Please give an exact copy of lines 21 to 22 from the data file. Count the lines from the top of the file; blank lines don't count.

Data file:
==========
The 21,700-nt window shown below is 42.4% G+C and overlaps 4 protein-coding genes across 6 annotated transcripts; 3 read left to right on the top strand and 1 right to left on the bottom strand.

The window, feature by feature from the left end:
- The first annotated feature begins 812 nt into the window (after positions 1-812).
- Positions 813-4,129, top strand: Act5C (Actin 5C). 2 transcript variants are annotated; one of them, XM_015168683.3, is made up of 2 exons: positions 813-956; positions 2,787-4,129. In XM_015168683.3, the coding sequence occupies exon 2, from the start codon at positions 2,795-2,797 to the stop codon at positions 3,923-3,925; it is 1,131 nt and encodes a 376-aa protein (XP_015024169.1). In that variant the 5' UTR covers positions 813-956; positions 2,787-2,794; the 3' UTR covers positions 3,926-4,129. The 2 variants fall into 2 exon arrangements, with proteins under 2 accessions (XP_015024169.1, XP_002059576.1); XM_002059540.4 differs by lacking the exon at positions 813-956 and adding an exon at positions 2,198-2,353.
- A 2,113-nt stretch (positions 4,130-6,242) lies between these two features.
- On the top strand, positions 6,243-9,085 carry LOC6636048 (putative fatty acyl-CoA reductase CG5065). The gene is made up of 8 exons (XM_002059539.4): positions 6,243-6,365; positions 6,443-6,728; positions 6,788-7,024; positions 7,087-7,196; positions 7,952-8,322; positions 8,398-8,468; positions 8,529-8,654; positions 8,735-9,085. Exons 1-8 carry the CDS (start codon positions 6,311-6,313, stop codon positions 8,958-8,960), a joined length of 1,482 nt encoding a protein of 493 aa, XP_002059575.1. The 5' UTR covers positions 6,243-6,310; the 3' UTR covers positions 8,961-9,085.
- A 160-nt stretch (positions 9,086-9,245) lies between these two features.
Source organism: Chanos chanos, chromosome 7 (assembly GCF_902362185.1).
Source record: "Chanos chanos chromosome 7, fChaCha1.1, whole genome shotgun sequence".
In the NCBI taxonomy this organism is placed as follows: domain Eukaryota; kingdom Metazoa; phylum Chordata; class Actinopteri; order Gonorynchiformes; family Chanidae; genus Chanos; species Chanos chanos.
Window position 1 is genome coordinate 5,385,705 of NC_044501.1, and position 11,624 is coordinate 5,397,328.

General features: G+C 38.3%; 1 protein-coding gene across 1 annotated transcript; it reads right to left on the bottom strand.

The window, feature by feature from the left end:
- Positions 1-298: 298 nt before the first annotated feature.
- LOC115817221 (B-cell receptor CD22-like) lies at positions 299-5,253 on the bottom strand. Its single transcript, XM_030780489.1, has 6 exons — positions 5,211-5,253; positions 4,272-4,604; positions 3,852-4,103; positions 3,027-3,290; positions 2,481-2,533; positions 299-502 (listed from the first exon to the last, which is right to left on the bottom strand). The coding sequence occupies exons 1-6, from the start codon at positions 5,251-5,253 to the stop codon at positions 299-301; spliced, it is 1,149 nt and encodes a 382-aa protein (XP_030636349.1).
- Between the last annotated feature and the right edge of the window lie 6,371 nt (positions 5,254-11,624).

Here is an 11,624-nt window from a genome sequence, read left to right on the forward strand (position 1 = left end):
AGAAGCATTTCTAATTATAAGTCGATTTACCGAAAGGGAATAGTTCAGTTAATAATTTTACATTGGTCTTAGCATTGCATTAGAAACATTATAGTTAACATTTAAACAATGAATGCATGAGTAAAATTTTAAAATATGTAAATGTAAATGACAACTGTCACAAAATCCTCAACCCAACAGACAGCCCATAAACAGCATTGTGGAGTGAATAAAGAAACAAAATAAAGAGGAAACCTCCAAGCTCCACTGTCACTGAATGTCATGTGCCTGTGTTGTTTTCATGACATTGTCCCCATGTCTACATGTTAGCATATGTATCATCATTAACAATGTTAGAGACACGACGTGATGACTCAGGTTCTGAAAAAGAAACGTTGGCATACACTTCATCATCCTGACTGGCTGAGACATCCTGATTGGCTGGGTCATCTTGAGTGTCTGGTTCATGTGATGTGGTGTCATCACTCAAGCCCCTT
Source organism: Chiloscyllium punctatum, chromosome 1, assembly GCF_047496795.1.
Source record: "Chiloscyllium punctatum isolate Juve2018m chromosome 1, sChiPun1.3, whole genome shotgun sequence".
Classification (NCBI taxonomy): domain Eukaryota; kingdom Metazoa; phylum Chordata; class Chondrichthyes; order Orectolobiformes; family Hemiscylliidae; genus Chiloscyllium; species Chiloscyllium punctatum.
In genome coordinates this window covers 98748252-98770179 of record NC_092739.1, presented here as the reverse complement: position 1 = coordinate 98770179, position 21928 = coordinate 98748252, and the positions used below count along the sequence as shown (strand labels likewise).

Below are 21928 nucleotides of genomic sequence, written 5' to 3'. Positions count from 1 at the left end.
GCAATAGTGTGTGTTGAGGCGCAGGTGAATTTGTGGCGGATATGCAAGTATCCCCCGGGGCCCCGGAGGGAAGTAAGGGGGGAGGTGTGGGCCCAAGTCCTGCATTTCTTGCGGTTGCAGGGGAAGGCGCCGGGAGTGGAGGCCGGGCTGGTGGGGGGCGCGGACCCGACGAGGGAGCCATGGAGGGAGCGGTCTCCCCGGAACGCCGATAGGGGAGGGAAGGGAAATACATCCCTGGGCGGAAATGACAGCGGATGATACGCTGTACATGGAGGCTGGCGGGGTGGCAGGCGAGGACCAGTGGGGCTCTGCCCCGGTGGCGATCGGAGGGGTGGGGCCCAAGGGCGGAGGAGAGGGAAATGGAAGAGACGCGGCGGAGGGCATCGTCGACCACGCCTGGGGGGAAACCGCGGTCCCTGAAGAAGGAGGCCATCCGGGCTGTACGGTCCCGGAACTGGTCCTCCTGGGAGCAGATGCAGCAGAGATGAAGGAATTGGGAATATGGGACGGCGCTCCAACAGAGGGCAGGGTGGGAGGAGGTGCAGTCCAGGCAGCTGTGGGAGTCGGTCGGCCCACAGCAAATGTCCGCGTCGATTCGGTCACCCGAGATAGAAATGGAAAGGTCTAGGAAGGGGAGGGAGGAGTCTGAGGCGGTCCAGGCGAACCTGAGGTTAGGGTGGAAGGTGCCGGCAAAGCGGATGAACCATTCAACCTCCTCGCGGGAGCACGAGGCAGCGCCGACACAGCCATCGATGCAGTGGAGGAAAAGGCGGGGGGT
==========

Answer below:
Classification (NCBI taxonomy): domain Eukaryota; kingdom Metazoa; phylum Chordata; class Chondrichthyes; order Orectolobiformes; family Hemiscylliidae; genus Chiloscyllium; species Chiloscyllium punctatum.
In genome coordinates this window covers 98748252-98770179 of record NC_092739.1, presented here as the reverse complement: position 1 = coordinate 98770179, position 21928 = coordinate 98748252, and the positions used below count along the sequence as shown (strand labels likewise).